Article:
A discharge of bankruptcy takes a jackhammer to your credit rating. Having had your bankruptcy discharged wipes away a portion of your debt, but also schedules payments to repay, to some extent, all of the people to whom you owe money. These credit accounts stay on your credit report for seven years, and your credit scores will reflect that. Trying to get an auto loan after bankruptcy is next to impossible since you are in a legally defined position of having a tight budget. Lenders have to have confidence in your ability to pay off an auto loan, and a discharge of bankruptcy is a sign that you may not be able to do that.
Getting an auto loan after bankruptcy is a matter of being able to afford it. This involves making your financial status known to a court appointed trustee as well as a lender. The trustee is appointed to make sure that you’re making your scheduled payments to your bill holders before you start pouring money into a high-end purchase. The terms of your bankruptcy settlement demand that you make all of your financial activities known to the trustee, any changes to your current income, and any new lines of credit you’re attempting to open.
The trustee has a certain amount of latitude in determining your spending habits. This means that they can set limits on what you pay per month on an auto loan. This means that your budget for cars will be extremely tight and under strict scrutiny. Your repayment of creditors will be the priority after your basic living expenses (food, clothing, shelter, medicine, etc.) are taken care of. You will have the responsibility of reporting any changes in your finances, and income, to your trustee and he, or she, will make the final determination if you’re in the right place to get an auto loan.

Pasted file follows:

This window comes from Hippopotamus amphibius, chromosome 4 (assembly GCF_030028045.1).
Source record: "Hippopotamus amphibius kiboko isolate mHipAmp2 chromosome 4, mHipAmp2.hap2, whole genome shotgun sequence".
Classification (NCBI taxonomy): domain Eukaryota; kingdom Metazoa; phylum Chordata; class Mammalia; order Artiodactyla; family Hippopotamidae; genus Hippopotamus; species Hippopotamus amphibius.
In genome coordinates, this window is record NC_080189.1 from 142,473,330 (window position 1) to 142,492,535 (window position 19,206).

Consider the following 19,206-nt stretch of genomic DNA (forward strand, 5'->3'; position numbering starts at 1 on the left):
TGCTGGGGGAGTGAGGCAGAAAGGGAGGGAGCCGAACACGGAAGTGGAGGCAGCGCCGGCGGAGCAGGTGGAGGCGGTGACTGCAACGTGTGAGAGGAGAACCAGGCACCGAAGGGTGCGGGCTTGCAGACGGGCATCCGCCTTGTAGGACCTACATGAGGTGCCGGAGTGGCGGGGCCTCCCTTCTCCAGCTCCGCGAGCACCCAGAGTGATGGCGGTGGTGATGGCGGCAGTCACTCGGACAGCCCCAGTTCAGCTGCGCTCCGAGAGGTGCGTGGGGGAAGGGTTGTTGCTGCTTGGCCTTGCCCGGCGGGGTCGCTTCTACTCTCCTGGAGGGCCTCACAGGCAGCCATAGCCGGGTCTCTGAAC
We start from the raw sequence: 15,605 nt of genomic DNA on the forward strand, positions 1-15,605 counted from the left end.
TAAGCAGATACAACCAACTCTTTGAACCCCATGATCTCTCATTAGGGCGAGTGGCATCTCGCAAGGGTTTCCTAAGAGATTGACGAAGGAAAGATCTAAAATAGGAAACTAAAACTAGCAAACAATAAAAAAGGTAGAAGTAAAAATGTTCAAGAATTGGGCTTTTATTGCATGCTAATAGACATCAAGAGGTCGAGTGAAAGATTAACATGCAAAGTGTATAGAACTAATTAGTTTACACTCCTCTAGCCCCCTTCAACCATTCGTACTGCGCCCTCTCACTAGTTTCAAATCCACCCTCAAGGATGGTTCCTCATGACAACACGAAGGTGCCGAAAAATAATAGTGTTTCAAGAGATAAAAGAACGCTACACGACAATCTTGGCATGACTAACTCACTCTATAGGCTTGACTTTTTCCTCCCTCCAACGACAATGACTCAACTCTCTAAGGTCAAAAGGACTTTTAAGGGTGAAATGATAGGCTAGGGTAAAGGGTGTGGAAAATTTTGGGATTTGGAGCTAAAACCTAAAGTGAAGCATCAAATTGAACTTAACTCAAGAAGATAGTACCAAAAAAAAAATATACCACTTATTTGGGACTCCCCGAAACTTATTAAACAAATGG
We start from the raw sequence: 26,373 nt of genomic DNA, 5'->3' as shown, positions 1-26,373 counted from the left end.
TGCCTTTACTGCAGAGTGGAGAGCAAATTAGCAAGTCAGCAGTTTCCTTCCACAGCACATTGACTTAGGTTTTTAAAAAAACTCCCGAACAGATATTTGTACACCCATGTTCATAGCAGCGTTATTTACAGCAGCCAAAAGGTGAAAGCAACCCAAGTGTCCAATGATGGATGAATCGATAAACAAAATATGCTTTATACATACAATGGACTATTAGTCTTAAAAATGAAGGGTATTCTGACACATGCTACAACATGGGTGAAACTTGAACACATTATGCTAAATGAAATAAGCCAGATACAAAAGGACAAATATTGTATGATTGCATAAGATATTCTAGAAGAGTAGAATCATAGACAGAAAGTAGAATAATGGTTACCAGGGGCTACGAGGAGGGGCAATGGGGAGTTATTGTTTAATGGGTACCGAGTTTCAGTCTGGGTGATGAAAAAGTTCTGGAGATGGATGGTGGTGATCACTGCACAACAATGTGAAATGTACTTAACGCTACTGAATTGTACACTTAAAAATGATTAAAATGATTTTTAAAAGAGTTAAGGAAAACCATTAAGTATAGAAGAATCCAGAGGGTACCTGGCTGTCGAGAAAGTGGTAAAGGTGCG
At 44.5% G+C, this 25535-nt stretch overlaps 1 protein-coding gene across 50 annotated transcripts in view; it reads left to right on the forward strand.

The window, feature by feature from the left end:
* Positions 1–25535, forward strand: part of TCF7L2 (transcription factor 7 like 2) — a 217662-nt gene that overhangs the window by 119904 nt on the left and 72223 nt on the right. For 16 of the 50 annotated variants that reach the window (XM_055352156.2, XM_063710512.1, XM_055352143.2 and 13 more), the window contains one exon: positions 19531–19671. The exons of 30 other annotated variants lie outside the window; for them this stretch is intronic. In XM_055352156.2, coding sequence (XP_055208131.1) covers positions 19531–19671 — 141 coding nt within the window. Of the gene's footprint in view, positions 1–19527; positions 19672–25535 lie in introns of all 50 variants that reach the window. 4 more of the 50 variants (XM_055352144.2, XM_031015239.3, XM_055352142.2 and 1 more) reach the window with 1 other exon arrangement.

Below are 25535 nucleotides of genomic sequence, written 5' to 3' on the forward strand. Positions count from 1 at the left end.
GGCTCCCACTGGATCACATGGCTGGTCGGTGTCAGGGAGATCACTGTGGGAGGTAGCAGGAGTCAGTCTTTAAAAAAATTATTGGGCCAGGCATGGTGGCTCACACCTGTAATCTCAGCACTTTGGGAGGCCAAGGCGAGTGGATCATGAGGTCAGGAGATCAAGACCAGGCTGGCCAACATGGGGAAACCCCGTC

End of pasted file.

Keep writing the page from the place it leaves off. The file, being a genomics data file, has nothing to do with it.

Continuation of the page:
Bankruptcy is a major road-block to getting an auto loan. It puts a stain on your credit report that lasts for seven to ten years depending on the chapter under which you filed. Lenders who see the list of creditors to whom you owe money will tend to believe that you’re unable to pay off an auto loan. They will require proof of income, may require a co-signer, as well as references that can assure your financial fitness to make good on the debt. If you’re choice of cars is unrealistic, that will certainly mean you’ll be denied.
Buying an economical used car may be your only option. Don’t let your vanity get in the way of your car buying decisions. If you need transportation to make it to work, you will have to settle on the lowest cost car possible that can still give you some reliability for daily commuting. Realistic expectations are your only option if you’re to navigate your way successfully past bankruptcy. Many used cars on the market have standards of reliability close to that of new cars, depending on where you buy. Economy cars offer, not only a lower price tag, but lower running, and maintenance, costs.
Economy will be your way of life until you’ve put bankruptcy behind you and have recovered your financial health. Realistic expectations include minimizing your expenses, living with and sticking by a budget, and seeing that all of your debts, discharged under your bankruptcy, are paid on time and it full. The path to an auto loan after bankruptcy is in making your purchase with frugality in mind. Your options will be limited, but they will be there. Until all the obligations of your bankruptcy are met, you’ll be on a tight financial leash.